Review: The King Will Have You Rethinking A Legend, and Perhaps Democracy Itself

Eugene Jarecki is a documentary filmmaker who's never been afraid to go there, to ask the hard questions and investigate from every angle. His 2005 film Why We Fight, about America's seemingly insatiable need to be supreme in all things military, received the Grand Jury Award at Sundance that year. The House I Live In, from 2012, took to task the U.S.'s drug policy and its profound implications on human rights. The King Image courtesy of Oscilloscope Films Now, Jarecki softens his approach ever so much in The King as he takes Elvis Presley's 1963 Rolls Royce on a cross-country road trip to talk to Americans from every walk of life (some you'll recognize, some you won't). He's still as determined as ever to shed the superficial and pre-conceived notions we all-t0o-naively ascribe to, of course. It's just that this time around his way into the deeper conversations is by way of a hip-shaking, blues-singing, world-changing American superstar. The film made its Chicago premiere earlier this year at DOC10, a weekend film festival each Spring that features ten of the most anticipated documentary films of the year (seriously, it's a great festival. Mark your calendars.) But I digress... Jarecki attended the screening and participated in a post-film Q&A; well, it was more like a post-film "listen to the director expound on the experience of making the film" than an actual question and answer session, but it was nevertheless an interesting added perspective to what we'd just seen. He talked about how difficult it was not only to market the film—is it about Elvis? About politics? About nostalgia or progress or how easy it is for democracy to spiral out of control?—but also how challenging it was to find a focus for the film in the first place. Thankfully, Jarecki and team winnowed down hours of footage to a compelling, if sometimes rambling, examination of the intersection of pop culture and politics at a time when that very intersection is threatening to be the end of life as we know it here in these great United States. His timing couldn't have been more perfect to sit down with (or in some cases drive around with) ordinary folks and celebrities alike to talk about how Elvis influenced them and just how that influence continues to play out today. There are a few narrative threads running through The King, and though at times it can feel like Jarecki is telling us so much that he's not really telling us anything at all, ultimately he manages to tie all the strings together to get us thinking about our own role in how we got to here. Among the guests in the Rolls Royce are a series of musicians, from a blues legend to a grade-schooler with a voice that can fill a canyon, let alone a car; celebrities like Alec Baldwin, Elvis Costello, Emmylou Harris and more; as well as a handful of Average Jane and Joes he meets along the way. Each is appropriately awed by sitting in the same plush seats as The King himself, and every one of them seems immediately comfortable with opening up abotu their pasts, their political views, or their best Elvis story. Intertwined throughout the road trip are more traditional sit-down interviews with authors, pundits and creatives who bring to the film its most challenging moments, where the All-American legend of Elvis is examined in stark contrast to the deep racial divides that existed as he rose to fame (and, make no mistake, continue to exist today). Of particular poignancy are contributions from Van Jones and Chuck D (of Public Enemy), who articulate the reality of the American experience of the same era for people of color. This, in a documentary filled to the brim with tough questions and difficult truths, is the storyline that resonates the most, as Jarecki forces audiences to reframe our understanding of an American story we thought we knew inside and out. With The King, Jarecki builds on his track record of digging into a seemingly familiar subject matter from new and under-investigated angles. It's a credit to his documentarian chops that he can take what at first glance is a universally beloved figure and mine it for depths never before explored. That he's able to, on top of all that, tie this story into what we face today as a country as divided as ever along racial, politica and religious lines is no small feat. The result is a documentary unlike anything else you'll see this year, and one that will certainly inspire some reflection long after the credits roll. Did you enjoy this review? Please consider supporting Third Coast Review’s arts and culture coverage by becoming a patron. Choose the amount that works best for you, and know how much we appreciate your support!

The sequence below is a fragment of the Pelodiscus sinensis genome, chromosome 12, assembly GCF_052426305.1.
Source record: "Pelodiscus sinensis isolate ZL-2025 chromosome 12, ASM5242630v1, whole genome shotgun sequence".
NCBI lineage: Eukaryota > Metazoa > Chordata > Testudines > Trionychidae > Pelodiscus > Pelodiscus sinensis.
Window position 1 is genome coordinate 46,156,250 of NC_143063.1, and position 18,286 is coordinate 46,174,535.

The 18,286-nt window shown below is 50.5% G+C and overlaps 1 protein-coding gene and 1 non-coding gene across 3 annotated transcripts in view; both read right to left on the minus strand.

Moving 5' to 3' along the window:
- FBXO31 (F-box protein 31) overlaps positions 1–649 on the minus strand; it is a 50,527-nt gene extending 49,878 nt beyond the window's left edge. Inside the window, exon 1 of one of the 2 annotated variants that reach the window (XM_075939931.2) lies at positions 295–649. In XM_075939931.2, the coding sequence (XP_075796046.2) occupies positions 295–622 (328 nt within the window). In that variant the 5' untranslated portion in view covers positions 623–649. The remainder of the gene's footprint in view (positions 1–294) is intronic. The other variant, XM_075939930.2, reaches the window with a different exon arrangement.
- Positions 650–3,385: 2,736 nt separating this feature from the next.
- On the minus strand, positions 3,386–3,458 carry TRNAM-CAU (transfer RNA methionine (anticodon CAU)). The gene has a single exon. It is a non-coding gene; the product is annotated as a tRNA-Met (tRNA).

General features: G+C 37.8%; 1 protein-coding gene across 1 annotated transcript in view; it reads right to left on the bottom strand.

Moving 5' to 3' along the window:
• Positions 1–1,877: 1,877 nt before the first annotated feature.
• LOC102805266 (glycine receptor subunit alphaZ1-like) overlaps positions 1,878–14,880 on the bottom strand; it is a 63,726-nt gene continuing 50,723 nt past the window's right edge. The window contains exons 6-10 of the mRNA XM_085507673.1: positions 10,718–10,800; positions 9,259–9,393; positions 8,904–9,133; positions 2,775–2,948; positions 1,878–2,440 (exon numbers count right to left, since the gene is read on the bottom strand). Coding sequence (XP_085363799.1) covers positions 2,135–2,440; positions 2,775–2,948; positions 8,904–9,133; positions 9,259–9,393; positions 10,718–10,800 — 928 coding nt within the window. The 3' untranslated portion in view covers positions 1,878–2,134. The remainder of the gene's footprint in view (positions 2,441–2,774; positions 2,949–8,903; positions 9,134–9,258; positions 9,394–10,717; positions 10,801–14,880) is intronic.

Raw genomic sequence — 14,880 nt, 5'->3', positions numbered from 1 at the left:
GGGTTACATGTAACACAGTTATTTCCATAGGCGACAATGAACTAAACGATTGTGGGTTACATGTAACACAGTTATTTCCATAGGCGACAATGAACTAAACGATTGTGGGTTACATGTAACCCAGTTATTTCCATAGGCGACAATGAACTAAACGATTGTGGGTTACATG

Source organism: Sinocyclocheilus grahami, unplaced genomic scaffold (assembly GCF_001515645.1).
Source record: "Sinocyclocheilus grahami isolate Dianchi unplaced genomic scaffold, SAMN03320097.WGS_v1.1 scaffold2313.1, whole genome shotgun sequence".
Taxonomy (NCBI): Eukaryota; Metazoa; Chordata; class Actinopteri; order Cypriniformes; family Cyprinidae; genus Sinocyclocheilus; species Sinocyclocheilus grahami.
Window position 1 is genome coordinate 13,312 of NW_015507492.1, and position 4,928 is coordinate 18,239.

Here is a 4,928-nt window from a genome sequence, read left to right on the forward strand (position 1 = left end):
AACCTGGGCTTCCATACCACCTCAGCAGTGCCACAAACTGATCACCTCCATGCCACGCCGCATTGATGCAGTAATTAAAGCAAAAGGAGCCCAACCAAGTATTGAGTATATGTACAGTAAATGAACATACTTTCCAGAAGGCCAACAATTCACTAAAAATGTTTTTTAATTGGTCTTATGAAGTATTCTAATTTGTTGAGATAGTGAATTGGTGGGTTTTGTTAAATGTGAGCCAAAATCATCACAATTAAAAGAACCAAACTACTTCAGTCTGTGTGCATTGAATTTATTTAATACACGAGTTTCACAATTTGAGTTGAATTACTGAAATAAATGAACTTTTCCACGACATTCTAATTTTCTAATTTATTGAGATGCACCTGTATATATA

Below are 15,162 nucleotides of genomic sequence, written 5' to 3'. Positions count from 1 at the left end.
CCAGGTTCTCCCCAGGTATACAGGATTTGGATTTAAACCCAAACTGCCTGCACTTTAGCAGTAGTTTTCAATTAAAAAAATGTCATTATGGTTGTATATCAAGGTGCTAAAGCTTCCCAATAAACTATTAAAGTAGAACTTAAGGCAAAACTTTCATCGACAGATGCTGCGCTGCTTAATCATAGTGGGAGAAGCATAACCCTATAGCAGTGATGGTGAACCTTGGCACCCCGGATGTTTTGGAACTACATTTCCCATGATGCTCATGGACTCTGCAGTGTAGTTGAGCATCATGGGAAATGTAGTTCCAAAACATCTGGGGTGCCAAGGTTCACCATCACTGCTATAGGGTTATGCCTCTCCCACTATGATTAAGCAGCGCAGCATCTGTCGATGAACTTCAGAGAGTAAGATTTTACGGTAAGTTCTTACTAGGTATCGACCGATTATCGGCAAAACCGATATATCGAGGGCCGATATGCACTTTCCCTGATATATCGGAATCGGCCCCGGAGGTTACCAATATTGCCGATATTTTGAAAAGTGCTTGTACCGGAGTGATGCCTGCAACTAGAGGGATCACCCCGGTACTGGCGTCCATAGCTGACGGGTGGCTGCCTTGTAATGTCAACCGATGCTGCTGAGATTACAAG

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Lisa Trifone